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Russia seeks to 'minimise' effects of EU oil ban, gas exports down

·3-min read

Russia said Wednesday it was moving to limit the damage from an EU oil ban as its other key energy export, gas, has fallen after President Vladimir Putin sent troops to Ukraine.

At a summit on Monday, the EU agreed to a sixth package of sanctions on Moscow that will see the majority of Russian oil stopped, but exempted supplies by pipeline in a concession to Hungary.

"Sanctions will have a negative effect for Europe, us and the whole global energy market," Kremlin spokesman Dmitry Peskov told reporters.

Peskov added that a "reorientation" was under way to find alternatives for the oil that will no longer be sold to Europe.

"These are purposeful, systematic actions that will allow us to minimise the negative consequences," he said.

After Putin sent troops into Ukraine on February 24, Russia was hit with a barrage of sanctions that targeted its economy and financial institutions.

The Wall Street Journal reported that OPEC was considering whether to remove Russia from an agreement that has locked producers into limited output increases.

Moscow's removal would mean an early end to the pact and allow major crude nations such as Saudi Arabia to open the taps, analysts say.

Foreign Minister Sergei Lavrov on Wednesday reaffirmed Moscow's commitment to OPEC+ agreements during a visit to Saudi Arabia.

OPEC+ is a group of 13 members of the Organisation of Petroleum Exporting Countries (OPEC), led by Riyadh, and their 10 partners led by Moscow.

Speaking to reporters in Riyadh, Lavrov said the subject of Western sanctions came up within the context of OPEC+ cooperation.

"During discussions with my colleagues from Arab monarchies, we raised this subject, but only in the context of confirming the agreements on cooperation within OPEC+ that have already been agreed on and confirmed several times by our leaders," Lavrov said.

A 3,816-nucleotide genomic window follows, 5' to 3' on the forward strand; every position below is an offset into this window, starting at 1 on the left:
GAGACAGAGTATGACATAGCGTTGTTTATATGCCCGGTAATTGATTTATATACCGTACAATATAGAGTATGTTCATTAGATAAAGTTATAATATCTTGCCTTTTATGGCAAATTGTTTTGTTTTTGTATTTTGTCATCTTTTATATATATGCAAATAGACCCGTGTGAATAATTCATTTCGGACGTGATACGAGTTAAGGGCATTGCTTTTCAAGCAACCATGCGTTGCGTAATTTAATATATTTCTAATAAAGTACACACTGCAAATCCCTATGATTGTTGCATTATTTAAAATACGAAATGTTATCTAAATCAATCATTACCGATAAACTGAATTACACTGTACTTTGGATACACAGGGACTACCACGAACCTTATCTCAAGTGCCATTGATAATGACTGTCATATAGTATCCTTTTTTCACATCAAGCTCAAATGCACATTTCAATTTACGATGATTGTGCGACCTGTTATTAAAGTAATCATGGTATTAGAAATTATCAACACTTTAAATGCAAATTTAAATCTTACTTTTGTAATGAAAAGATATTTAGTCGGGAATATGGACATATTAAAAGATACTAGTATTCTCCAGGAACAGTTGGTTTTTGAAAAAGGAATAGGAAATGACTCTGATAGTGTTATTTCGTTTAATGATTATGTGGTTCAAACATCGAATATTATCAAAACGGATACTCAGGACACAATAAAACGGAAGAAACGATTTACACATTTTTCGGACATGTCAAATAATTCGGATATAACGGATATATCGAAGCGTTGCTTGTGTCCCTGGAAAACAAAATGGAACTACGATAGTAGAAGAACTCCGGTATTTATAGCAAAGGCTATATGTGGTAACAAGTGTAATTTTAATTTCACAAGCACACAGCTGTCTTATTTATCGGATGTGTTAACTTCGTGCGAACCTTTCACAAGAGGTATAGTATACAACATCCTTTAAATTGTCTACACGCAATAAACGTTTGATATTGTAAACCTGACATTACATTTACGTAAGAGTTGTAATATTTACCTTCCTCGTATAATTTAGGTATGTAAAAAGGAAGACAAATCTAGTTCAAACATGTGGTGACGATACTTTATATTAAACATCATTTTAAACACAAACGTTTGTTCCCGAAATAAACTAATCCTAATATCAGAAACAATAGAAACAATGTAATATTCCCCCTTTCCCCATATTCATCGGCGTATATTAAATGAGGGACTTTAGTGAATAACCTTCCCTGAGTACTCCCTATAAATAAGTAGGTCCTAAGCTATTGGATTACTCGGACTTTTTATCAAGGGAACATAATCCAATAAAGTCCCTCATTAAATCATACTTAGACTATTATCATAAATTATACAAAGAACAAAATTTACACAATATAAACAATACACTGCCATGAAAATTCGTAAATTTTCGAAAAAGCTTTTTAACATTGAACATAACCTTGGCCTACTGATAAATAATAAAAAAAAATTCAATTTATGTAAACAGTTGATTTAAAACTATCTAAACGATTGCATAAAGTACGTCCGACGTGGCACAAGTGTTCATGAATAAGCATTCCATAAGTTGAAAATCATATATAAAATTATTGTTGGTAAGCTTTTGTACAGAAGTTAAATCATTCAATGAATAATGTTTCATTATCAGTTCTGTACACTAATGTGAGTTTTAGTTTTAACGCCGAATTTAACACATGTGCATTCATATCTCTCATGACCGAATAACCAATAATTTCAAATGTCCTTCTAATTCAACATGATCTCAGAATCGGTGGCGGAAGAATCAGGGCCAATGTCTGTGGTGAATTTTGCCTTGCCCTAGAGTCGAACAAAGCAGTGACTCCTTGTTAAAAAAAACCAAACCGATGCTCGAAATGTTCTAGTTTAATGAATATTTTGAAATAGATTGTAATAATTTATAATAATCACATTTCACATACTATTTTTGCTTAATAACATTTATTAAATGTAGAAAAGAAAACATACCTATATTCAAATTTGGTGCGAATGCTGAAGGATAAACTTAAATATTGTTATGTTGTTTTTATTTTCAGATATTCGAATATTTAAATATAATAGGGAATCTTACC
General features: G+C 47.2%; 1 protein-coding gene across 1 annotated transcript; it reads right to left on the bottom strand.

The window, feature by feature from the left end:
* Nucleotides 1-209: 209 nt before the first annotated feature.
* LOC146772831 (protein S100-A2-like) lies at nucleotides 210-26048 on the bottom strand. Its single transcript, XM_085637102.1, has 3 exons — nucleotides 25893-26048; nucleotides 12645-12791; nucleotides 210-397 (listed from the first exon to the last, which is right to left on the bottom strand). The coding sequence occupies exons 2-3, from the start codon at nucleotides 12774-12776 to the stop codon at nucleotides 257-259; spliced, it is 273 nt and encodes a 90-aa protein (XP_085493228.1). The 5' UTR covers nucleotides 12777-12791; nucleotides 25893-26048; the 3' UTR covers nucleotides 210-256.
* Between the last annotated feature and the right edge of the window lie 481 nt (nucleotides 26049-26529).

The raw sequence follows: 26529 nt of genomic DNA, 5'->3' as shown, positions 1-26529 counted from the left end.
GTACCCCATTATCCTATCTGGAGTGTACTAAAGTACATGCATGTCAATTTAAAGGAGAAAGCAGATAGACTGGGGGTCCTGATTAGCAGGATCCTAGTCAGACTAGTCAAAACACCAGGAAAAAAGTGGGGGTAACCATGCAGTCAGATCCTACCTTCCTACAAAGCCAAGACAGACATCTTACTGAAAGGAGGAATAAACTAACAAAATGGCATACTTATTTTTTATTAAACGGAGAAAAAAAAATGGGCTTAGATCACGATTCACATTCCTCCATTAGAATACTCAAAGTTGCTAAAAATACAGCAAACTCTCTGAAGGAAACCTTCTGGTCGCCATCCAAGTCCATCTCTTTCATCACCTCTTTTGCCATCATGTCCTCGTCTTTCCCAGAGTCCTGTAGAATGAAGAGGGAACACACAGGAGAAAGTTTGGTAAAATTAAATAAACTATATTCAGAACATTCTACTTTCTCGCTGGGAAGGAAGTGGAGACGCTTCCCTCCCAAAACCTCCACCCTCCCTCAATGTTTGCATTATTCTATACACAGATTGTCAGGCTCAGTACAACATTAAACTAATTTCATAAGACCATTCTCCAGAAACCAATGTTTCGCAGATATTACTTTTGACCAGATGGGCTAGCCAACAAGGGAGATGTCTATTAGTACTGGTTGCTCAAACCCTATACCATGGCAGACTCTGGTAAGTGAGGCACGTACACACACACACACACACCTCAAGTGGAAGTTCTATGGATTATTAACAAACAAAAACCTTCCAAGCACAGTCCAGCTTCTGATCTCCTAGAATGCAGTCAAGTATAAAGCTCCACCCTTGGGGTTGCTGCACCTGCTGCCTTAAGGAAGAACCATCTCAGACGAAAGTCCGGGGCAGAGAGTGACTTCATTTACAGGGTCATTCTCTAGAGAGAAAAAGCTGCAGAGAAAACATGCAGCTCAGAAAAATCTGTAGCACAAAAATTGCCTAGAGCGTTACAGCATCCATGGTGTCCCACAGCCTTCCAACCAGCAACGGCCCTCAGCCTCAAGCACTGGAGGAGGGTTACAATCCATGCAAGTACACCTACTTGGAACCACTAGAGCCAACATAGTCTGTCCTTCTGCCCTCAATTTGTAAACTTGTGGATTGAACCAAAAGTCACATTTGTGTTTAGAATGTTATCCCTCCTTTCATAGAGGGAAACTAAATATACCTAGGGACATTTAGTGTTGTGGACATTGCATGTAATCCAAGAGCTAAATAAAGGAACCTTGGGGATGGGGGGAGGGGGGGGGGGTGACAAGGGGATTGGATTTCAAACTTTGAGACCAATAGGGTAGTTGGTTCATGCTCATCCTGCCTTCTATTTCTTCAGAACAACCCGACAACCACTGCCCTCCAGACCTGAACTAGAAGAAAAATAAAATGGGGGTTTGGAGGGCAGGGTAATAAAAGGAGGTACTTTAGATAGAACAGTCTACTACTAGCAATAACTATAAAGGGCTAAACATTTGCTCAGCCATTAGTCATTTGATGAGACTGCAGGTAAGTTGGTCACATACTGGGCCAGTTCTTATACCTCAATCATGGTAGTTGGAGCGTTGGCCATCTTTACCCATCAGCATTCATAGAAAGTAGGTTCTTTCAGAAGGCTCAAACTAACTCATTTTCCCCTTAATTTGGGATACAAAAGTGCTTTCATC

- Gas exports drop -

Separately, Russian energy giant Gazprom said that its gas exports to countries outside of the former Soviet Union dropped by more than a quarter year-on-year between January and May after losing several European clients.

Exports to countries outside the region totalled 61 billion cubic metres, a 27.6-percent fall from the same period last year, Gazprom said in a statement.

Gazprom added that gas deliveries to China via the "Power of Siberia" pipeline were increasing, but it did not provide any figures.

Moscow has demanded that clients from "unfriendly countries" -- including EU member states -- now pay for their gas in rubles.

The new requirement is seen as a measure to sidestep Western financial sanctions against Russia's central bank imposed over Moscow's offensive in Ukraine.

So far Poland, Bulgaria, Finland and the Netherlands have had their natural gas deliveries suspended over refusing to pay in rubles.

Danish energy company Orsted said that Gazprom Export would cut gas supplies to Denmark on Wednesday after the Danish company refused to pay in rubles.

EU countries have scrambled to reduce their dependency on Russian energy but are divided about imposing a natural gas embargo as several member states are heavily reliant on Moscow's energy supplies.

Economists believe that the worst economic impact of the sanctions is still to come and expect Russia to plunge into a deep recession.

Russia's state statistics service said Wednesday that the country's industrial output shrank for the first time since the start of Moscow's military campaign in Ukraine.

In April, industrial production fell by 1.6 percent compared to the same period last year.

Compared to March, industrial output shrank 8.5 percent, a major setback after a dynamic start to the year.

Car production fell by 85.4 percent, coal output by 6.5 percent and oil and gas production by 3.6 percent compared to the same period last year.

Retail sales fell by 9.7 percent in April year-on-year and by 11.3 percent compared to March.

bur/kjm

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